Shatavari Root Powder


Botanical Name Asparagus racemosus

Common Name:

  • English:  Indian asparagus
  • Ayurvedic: Shataavari, Shatmuuli, Atirasaa, Bahusutaa, Shatpadi, Shatviryaa, Bhiru, Indivari              
  • Unani: Sataavar
  • Also, known as:  Satmull, Satamuli, Satmuli, Shatamul, Asparagus, Satavari Satavar, Satamul, Ashadi poeru, Halavu Bau, Narayani, Makkala, Satavari Kizhangu Satavar, Shimai-Shadvari, Nilichedi Kishangu, Sima-Shatawari (Dry Root), Pippipichara, Pilliteegalu (Fresh Root), Satawari, Narayani, Abhiru, Atisara, Vari, Thanneervittan, kizhangu, Sataavari Kizhangu

Habitat: All parts of India at a low altitude in the shade and in tropical climates.

Origin: India

Harvested: Wild

Parts Used: Root                                                               

General Information:

It is a small shrub or a woody climber and grows in all parts of India at a low altitude in the shade and in tropical climates. The rootstock has fascicled tuberous roots. Branches are angular, leaves reduced to spine scent scales and 0.4–0.6 mm long. Flowers are white, solitary, clustered in a raceme. The fruit is a subglobose berry with 1–6 smooth black seeds.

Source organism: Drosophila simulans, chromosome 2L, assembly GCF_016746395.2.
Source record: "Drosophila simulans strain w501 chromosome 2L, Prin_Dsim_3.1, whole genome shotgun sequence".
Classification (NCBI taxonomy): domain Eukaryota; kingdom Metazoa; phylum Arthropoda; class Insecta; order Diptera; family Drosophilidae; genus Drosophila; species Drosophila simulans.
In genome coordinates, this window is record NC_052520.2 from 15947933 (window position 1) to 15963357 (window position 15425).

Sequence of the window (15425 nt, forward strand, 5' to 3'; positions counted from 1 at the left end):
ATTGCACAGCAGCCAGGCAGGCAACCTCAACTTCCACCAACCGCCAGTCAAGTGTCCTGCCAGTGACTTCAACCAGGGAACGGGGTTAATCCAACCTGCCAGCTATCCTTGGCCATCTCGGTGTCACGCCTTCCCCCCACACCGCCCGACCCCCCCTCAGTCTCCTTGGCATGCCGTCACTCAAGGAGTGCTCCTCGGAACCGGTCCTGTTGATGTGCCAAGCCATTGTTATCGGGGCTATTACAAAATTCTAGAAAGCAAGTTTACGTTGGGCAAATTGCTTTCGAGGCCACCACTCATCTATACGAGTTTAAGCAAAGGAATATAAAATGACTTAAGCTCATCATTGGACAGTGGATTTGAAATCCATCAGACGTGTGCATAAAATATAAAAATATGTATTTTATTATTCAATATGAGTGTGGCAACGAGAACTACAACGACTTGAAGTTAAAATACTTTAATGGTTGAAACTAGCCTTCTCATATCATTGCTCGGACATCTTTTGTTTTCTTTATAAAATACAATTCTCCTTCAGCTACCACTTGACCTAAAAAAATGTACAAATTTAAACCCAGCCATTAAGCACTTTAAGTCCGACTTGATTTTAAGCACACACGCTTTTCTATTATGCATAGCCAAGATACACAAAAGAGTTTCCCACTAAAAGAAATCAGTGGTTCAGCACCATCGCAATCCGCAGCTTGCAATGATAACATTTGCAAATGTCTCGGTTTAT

The root is dried after harvesting and may be boiled, peeled and cut into pieces. The root is very rich in mucilage and on pulverizing, the powder forms hard lumps by absorbing moisture. In trade there are two varieties, one is pale brown, slightly resinous and said to come from Nepal whilst the other is dirty white, horny, spongy and probably from south India. The Ayurvedic physicians prefer the root of Nepal as it is said to be more effective. The one from Nepal is rarely introduced in the commercial market while the other one is greatly popular around the world.

How to use:

Powdered Herb:

There are different ways to use powdered herb.

Food Preparation: You can add powdered herbs to any super food, herbal smoothie, sauces, spreads and even cookies. Also, for children, you can mix powdered herbs with honey or glycerin to make a paste. The thicker the paste, the more potent and herbal in taste. The sweet taste of honey and glycerin will help the medicine go down. This method is also known as "Electuaries".

Capsules: Encapsulating your own powdered herb at home, give you assurance that the contents of the capsules are pure herb and no filler or any other products. These capsules can be taken with liquid.

Poultice: Poultice can be made with an herbal powder and liquid (mostly water) to form a paste which is then applied to the skin. This method is very helpful for skin conditions.

Herbal shot: Powdered herb can be mixed with water, fruit juice or other liquid to make herbal shot. 


You should consult with a qualified healthcare practitioner before using any herbal products, particularly if you are pregnant, nursing, or on any medications.

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This information has not been evaluated by Health Canada.

This information is not intended to diagnose, treat, cure, or prevent any disease.